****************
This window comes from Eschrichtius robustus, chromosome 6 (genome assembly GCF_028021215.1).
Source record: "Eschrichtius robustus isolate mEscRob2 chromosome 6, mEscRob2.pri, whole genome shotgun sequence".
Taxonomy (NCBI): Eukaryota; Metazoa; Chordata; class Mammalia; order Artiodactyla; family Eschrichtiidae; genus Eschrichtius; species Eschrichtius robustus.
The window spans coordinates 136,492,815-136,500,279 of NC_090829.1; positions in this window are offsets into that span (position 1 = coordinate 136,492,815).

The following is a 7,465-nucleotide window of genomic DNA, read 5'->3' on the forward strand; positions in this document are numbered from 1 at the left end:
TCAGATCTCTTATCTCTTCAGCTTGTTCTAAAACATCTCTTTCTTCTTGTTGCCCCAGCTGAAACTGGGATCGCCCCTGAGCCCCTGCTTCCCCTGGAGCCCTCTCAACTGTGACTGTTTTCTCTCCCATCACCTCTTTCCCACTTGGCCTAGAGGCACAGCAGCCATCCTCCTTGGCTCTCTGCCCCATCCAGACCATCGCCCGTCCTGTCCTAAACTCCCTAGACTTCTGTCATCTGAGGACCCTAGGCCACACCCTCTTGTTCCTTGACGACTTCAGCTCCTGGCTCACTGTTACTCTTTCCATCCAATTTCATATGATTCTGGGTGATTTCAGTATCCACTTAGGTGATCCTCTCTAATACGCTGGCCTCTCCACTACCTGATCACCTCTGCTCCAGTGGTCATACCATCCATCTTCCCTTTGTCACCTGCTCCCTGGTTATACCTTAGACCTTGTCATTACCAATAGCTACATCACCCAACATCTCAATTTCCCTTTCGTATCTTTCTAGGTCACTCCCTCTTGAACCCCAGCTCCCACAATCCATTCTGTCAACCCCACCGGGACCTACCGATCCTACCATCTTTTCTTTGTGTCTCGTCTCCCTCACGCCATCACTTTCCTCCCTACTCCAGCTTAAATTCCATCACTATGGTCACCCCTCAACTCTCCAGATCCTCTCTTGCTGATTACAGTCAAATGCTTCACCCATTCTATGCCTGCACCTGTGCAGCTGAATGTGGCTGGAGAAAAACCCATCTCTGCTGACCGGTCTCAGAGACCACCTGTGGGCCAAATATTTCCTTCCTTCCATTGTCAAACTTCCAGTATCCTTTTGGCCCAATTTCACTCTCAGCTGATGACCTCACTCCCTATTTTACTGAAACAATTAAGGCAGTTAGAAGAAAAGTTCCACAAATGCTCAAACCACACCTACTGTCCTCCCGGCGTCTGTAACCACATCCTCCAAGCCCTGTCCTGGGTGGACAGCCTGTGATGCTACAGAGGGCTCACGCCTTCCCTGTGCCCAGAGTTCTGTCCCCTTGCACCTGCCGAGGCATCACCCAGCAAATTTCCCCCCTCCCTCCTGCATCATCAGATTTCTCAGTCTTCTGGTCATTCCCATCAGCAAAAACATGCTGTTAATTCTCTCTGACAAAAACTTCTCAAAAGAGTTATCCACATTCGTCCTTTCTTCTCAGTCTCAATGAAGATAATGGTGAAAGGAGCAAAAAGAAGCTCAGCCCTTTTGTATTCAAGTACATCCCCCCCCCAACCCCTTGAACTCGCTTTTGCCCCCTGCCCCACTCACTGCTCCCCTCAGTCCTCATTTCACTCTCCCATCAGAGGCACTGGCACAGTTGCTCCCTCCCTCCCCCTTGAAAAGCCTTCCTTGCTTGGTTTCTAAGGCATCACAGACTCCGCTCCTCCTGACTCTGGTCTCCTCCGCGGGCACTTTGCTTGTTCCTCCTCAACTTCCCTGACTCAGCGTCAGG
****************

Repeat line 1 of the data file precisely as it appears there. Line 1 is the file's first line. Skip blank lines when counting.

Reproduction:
This window comes from Eschrichtius robustus, chromosome 6 (genome assembly GCF_028021215.1).